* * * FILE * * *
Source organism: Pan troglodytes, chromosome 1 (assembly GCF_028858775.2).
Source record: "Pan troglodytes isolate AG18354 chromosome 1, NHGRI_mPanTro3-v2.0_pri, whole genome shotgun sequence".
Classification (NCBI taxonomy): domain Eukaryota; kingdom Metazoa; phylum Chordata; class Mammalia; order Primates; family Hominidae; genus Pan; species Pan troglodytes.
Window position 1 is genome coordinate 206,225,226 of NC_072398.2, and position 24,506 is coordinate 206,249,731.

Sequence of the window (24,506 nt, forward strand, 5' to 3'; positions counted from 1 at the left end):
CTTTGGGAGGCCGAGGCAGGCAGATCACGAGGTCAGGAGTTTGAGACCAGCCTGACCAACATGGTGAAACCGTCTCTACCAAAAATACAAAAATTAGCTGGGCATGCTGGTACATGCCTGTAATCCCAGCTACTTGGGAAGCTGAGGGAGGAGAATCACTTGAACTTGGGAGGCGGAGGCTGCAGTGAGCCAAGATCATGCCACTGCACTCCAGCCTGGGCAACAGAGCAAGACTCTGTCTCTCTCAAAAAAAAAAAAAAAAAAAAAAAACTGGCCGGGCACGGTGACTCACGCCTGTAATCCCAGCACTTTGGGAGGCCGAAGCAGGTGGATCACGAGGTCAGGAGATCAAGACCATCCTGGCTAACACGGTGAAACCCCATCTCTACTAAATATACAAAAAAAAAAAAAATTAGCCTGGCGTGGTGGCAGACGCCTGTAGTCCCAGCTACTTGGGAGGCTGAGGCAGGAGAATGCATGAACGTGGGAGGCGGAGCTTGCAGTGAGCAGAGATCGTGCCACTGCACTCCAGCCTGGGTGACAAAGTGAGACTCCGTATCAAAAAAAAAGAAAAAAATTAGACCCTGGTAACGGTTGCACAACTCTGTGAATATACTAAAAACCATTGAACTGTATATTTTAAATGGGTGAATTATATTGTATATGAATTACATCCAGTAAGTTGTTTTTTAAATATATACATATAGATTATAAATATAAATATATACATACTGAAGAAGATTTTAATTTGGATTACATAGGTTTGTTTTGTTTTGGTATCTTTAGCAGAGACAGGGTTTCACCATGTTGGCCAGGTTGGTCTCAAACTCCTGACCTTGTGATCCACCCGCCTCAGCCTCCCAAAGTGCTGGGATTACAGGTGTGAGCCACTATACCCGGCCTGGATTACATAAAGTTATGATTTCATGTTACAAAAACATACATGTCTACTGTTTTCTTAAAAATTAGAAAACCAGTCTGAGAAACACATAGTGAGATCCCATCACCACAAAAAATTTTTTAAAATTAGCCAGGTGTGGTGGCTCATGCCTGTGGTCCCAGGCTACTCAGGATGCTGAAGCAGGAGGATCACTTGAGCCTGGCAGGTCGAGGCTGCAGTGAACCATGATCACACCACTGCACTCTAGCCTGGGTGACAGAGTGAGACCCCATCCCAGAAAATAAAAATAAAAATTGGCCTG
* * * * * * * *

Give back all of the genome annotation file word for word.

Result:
Source organism: Pan troglodytes, chromosome 1 (assembly GCF_028858775.2).
Source record: "Pan troglodytes isolate AG18354 chromosome 1, NHGRI_mPanTro3-v2.0_pri, whole genome shotgun sequence".
Classification (NCBI taxonomy): domain Eukaryota; kingdom Metazoa; phylum Chordata; class Mammalia; order Primates; family Hominidae; genus Pan; species Pan troglodytes.
Window position 1 is genome coordinate 206,225,226 of NC_072398.2, and position 24,506 is coordinate 206,249,731.

Sequence of the window (24,506 nt, forward strand, 5' to 3'; positions counted from 1 at the left end):
CTTTGGGAGGCCGAGGCAGGCAGATCACGAGGTCAGGAGTTTGAGACCAGCCTGACCAACATGGTGAAACCGTCTCTACCAAAAATACAAAAATTAGCTGGGCATGCTGGTACATGCCTGTAATCCCAGCTACTTGGGAAGCTGAGGGAGGAGAATCACTTGAACTTGGGAGGCGGAGGCTGCAGTGAGCCAAGATCATGCCACTGCACTCCAGCCTGGGCAACAGAGCAAGACTCTGTCTCTCTCAAAAAAAAAAAAAAAAAAAAAAAACTGGCCGGGCACGGTGACTCACGCCTGTAATCCCAGCACTTTGGGAGGCCGAAGCAGGTGGATCACGAGGTCAGGAGATCAAGACCATCCTGGCTAACACGGTGAAACCCCATCTCTACTAAATATACAAAAAAAAAAAAAATTAGCCTGGCGTGGTGGCAGACGCCTGTAGTCCCAGCTACTTGGGAGGCTGAGGCAGGAGAATGCATGAACGTGGGAGGCGGAGCTTGCAGTGAGCAGAGATCGTGCCACTGCACTCCAGCCTGGGTGACAAAGTGAGACTCCGTATCAAAAAAAAAGAAAAAAATTAGACCCTGGTAACGGTTGCACAACTCTGTGAATATACTAAAAACCATTGAACTGTATATTTTAAATGGGTGAATTATATTGTATATGAATTACATCCAGTAAGTTGTTTTTTAAATATATACATATAGATTATAAATATAAATATATACATACTGAAGAAGATTTTAATTTGGATTACATAGGTTTGTTTTGTTTTGGTATCTTTAGCAGAGACAGGGTTTCACCATGTTGGCCAGGTTGGTCTCAAACTCCTGACCTTGTGATCCACCCGCCTCAGCCTCCCAAAGTGCTGGGATTACAGGTGTGAGCCACTATACCCGGCCTGGATTACATAAAGTTATGATTTCATGTTACAAAAACATACATGTCTACTGTTTTCTTAAAAATTAGAAAACCAGTCTGAGAAACACATAGTGAGATCCCATCACCACAAAAAATTTTTTAAAATTAGCCAGGTGTGGTGGCTCATGCCTGTGGTCCCAGGCTACTCAGGATGCTGAAGCAGGAGGATCACTTGAGCCTGGCAGGTCGAGGCTGCAGTGAACCATGATCACACCACTGCACTCTAGCCTGGGTGACAGAGTGAGACCCCATCCCAGAAAATAAAAATAAAAATTGGCCTG